The study of forensics seems to be in vogue now, with TV shows like Dexter and some of those crime shows that I don't watch (CSI, perhaps?), so this is a trendy read right now. I think you'll know after the first chapter whether or not it's for you....more
Salem's Lots was written in 1975 when I was 2 years old. My entire life this book has been on my radar. I knew it existed...I knew it was by Stephen KSalem's Lots was written in 1975 when I was 2 years old. My entire life this book has been on my radar. I knew it existed...I knew it was by Stephen King...I knew there was a movie version. But I never knew exactly WHAT this book was about. Due to the title, I always thought it was about witches.
Every Halloween I read a scary book, so this year I decided to finally pick up Salem's Lot, as it makes many of the "scariest book" lists. So after 35 years of wondering, I came to know that the title, 'Salem's Lot, is short for the name of the town in which the story takes place, "Jerusalem's Lot." And also--witch count zero.
The author's note at the beginning is very interesting (I love S. King as a non-fiction writer), where we learn that King wanted to write a vampire novel that was part Dracula, part pulpy comic-book vampire inspired, and that his wife suggested that the setting be America, more specifically small town Maine. Because something to do with Dracula coming to New York City and getting immediately hit by a cab...moving on.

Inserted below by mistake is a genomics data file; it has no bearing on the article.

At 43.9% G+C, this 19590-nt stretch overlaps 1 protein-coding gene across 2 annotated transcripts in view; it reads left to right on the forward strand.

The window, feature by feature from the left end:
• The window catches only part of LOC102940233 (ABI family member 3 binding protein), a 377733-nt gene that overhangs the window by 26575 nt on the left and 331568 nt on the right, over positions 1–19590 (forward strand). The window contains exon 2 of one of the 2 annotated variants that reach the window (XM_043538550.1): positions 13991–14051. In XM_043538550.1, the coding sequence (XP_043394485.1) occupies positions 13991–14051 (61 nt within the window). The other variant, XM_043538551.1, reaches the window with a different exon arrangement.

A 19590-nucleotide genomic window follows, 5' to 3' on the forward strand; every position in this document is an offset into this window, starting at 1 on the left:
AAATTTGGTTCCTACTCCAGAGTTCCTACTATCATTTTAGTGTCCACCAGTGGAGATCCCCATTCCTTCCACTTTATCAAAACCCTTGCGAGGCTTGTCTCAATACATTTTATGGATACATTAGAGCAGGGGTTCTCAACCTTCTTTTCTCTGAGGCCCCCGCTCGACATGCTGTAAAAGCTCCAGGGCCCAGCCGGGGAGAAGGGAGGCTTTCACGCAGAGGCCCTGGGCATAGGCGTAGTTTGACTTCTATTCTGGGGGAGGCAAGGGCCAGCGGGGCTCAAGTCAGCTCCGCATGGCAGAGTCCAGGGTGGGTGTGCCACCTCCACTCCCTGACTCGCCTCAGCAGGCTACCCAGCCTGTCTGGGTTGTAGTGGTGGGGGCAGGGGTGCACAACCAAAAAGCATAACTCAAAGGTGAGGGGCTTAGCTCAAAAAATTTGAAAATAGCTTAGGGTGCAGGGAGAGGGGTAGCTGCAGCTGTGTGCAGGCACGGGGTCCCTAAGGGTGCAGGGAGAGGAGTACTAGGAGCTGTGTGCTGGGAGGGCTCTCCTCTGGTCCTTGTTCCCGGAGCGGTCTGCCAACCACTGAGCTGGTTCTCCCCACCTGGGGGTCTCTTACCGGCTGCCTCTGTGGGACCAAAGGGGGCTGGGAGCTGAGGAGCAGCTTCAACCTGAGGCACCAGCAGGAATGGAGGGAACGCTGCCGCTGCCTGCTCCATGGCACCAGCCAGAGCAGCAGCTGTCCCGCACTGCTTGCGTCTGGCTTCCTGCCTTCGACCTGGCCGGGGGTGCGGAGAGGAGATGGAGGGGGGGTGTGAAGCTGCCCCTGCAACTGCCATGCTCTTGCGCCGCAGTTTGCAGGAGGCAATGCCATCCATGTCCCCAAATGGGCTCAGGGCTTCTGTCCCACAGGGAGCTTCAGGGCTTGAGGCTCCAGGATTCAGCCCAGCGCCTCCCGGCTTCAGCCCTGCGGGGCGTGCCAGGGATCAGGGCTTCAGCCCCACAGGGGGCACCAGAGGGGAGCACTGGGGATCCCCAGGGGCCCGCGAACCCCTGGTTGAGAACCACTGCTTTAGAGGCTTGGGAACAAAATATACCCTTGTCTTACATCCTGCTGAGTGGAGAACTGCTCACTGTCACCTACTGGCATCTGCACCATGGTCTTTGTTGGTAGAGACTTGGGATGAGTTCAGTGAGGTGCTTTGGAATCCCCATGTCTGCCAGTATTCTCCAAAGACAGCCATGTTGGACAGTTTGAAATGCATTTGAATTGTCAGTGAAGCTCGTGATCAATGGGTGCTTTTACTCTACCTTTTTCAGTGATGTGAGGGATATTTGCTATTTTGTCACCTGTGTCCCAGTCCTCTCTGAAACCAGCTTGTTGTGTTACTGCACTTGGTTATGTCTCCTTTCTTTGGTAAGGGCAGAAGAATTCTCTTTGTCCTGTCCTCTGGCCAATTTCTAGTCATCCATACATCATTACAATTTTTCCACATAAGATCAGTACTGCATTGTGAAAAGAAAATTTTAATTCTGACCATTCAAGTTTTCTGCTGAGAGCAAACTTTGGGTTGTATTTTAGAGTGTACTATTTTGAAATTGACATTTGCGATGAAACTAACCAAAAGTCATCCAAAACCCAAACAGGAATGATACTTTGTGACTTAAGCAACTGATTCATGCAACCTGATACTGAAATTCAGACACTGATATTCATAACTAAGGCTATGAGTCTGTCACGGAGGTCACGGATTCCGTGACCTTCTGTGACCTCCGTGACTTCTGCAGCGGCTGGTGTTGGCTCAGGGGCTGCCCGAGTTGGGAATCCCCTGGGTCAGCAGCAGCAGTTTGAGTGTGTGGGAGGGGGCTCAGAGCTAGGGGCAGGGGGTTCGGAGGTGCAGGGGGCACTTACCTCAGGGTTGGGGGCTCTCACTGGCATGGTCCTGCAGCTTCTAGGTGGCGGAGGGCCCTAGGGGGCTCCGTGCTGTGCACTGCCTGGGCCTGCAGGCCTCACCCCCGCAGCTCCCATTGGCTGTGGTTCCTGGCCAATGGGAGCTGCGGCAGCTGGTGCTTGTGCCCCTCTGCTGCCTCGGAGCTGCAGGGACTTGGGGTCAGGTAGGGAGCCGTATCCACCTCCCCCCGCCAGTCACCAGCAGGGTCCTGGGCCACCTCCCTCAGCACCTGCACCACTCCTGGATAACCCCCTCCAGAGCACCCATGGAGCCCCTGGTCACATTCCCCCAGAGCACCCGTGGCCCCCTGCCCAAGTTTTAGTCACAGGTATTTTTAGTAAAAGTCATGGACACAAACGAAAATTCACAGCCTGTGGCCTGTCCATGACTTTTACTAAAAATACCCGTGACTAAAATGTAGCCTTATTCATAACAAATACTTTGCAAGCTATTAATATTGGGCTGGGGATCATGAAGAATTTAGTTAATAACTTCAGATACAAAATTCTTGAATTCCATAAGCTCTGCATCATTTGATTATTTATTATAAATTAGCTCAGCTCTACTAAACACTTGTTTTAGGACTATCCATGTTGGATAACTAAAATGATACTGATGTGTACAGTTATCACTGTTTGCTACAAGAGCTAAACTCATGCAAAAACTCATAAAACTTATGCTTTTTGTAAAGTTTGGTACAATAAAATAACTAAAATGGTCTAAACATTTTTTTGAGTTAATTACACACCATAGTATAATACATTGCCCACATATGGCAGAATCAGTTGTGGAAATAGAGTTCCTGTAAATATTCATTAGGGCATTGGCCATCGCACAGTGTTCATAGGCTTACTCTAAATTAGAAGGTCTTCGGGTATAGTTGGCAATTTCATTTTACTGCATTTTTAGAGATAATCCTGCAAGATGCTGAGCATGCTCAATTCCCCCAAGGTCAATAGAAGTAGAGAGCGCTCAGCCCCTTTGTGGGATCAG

King also calls "Salem's Lot" part Peyton Place, and while that IS ahead of my time, I think he is referring to the interlocking and overlapping and names and faces that occur in this small town. The bulk of this story is about the people of Salem's Lot, and in that way, this novel is in some ways a commentary on small town life in Maine, and in some ways a love story to little hamlet communities.
There is a little bit about the vampires, although, I regretfully have to add...not much new. All vampire lore is represented here: the garlic, the stakes through the heart, the Holy Water. In true S. King fashion, the author pushes the envelope having certain victims as well as heroes be children. Also true to form he has characters take unexpected turns (main characters die, or leave town unexpectedly). So I can't really criticize that it's predictable. I can, however, say by the time I had gotten through the details of each town member and their demise (or I guess one could argue--"un-demise"), I was quite ready for some resolution.
One thing that I think King does really well is mix his fantasy horror in with real-life horror. For example, when Callahan sees the face of the vampire for the first time, it is THE SAME face as the boogy man who used to hide in his closet when he was a child. King blends childhood fears with grown-up fears, and shows us that most of the dark stuff we live with each day is just as horrific as anything that could be imagined in a horror novel (remember Danny Torrence's alcoholic father from The Shining?). Life, we see, is not only stranger, but more gut-wrenching than fiction.